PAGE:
The com­pan­ion deal looks so sim­i­lar

Times-Herald (Vallejo) - - CLASSIFIED­S - By Phillip Alder

In yes­ter­day’s col­umn, I men­tioned “On the Other Hand” by David Bird and Larry Co­hen (Mas­ter Point Press). It con­tains 100 pairs of deals. Each looks like an iden­ti­cal twin, but ac­tu­ally they are fra­ter­nal twins, each re­quir­ing a dif­fer­ent play tech­nique.

In today’s deal, South is in four spades. West leads the heart king. East, hop­ing his part­ner has only five hearts, over­takes with the ace and returns the eight. West wins with the jack and con­tin­ues with the queen. Af­ter ruff­ing, how should South con­tinue?

Today’s spade suit is iden­ti­cal to yes­ter­day’s club suit, when South was in six no-trump. Then, hav­ing lost one trick im­me­di­ately, de­clarer had to play the club suit with­out loss. The right play was a first-round fi­nesse, which won when one of the four low sin­gle­tons was off­side and lost only to a sin­gle­ton queen off­side.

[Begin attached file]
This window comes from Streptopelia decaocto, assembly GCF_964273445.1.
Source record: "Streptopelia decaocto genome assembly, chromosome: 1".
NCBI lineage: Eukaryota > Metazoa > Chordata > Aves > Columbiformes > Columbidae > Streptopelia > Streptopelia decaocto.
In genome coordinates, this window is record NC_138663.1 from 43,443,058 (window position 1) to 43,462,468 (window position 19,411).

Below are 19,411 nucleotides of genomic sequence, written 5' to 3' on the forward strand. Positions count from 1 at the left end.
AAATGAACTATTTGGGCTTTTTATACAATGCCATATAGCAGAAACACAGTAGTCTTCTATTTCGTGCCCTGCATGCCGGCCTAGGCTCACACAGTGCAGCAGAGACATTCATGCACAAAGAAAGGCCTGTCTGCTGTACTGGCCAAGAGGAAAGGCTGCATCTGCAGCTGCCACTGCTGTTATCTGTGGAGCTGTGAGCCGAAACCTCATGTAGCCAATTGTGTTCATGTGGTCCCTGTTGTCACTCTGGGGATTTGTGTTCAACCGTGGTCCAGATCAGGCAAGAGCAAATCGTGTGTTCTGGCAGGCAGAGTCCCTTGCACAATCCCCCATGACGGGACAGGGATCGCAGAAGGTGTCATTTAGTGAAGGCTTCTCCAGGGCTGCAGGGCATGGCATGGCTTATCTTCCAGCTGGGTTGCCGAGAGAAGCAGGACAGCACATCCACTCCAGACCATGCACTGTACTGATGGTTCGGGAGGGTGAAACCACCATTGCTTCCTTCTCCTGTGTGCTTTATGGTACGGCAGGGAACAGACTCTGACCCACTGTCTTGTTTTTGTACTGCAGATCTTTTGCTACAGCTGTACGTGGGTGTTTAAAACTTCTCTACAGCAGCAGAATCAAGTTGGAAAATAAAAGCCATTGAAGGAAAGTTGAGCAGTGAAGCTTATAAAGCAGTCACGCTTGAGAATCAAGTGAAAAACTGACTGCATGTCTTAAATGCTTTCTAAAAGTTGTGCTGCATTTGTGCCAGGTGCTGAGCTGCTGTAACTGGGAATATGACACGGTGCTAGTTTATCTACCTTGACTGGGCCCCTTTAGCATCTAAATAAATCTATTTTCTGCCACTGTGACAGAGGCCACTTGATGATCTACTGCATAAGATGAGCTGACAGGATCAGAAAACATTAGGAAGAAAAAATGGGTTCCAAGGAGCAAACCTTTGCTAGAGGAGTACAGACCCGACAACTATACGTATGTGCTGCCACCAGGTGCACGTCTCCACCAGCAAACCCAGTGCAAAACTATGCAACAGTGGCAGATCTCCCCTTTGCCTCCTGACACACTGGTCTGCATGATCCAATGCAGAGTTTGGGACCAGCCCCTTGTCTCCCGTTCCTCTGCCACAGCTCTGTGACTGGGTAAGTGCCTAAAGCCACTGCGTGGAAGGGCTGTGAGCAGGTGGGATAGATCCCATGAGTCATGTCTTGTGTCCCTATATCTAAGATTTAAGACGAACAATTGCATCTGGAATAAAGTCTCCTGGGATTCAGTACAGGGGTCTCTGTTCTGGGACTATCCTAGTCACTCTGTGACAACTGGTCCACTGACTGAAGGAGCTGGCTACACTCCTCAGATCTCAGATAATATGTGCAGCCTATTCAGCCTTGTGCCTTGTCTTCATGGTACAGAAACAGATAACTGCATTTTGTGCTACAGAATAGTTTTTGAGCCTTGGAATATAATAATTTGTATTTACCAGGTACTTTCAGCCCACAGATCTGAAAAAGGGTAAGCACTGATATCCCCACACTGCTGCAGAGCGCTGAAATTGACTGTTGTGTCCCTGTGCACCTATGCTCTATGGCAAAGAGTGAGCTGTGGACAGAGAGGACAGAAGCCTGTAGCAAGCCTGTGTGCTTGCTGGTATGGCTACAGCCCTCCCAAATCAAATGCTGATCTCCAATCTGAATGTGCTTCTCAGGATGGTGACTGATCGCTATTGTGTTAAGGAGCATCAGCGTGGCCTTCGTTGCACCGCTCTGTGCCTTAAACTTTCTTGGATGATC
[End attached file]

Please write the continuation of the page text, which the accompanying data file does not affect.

Is it cor­rect to take a first-round spade fi­nesse here?

In the auc­tion, South’s bal­anc­ing two-spade jump over­call is not weak but in­ter­me­di­ate. It shows a re­spectable six- or seven-card suit and about a king more than a min­i­mum open­ing bid.

In isolation, a first-round fi­nesse is cor­rect. But bridge has sur­vived for so long be­cause you can rarely con­sider any prob­lem in isolation. You must take all of the known facts into ac­count.

Here, East passed over his part­ner’s open­ing bid, thus deny­ing 6 high-card points. But he has al­ready pro­duced the heart ace. He can­not also have the spade queen. South should cash his top spades and hope that the queen drops. If she doesn’t, part­ner over­bid again!

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